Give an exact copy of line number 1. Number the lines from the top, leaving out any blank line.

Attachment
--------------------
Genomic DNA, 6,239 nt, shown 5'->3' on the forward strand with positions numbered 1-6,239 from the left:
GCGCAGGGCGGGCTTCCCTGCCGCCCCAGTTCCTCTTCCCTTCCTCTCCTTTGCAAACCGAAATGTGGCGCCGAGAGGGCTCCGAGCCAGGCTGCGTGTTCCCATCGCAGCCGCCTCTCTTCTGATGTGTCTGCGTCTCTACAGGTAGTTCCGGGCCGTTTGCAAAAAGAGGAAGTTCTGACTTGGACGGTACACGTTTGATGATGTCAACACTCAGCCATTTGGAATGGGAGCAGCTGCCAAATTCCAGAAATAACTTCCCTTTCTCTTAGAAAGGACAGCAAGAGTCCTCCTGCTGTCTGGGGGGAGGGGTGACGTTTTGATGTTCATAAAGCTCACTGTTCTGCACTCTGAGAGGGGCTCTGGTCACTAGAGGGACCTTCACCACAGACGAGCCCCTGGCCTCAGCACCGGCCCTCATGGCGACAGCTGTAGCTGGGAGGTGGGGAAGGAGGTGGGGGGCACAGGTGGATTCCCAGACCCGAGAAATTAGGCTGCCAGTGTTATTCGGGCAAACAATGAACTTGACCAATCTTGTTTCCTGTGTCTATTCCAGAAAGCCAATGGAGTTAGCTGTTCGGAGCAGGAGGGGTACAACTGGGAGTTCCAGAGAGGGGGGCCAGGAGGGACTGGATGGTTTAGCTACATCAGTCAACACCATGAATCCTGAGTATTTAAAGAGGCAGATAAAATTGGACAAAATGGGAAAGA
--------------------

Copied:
Genomic DNA, 6,239 nt, shown 5'->3' on the forward strand with positions numbered 1-6,239 from the left: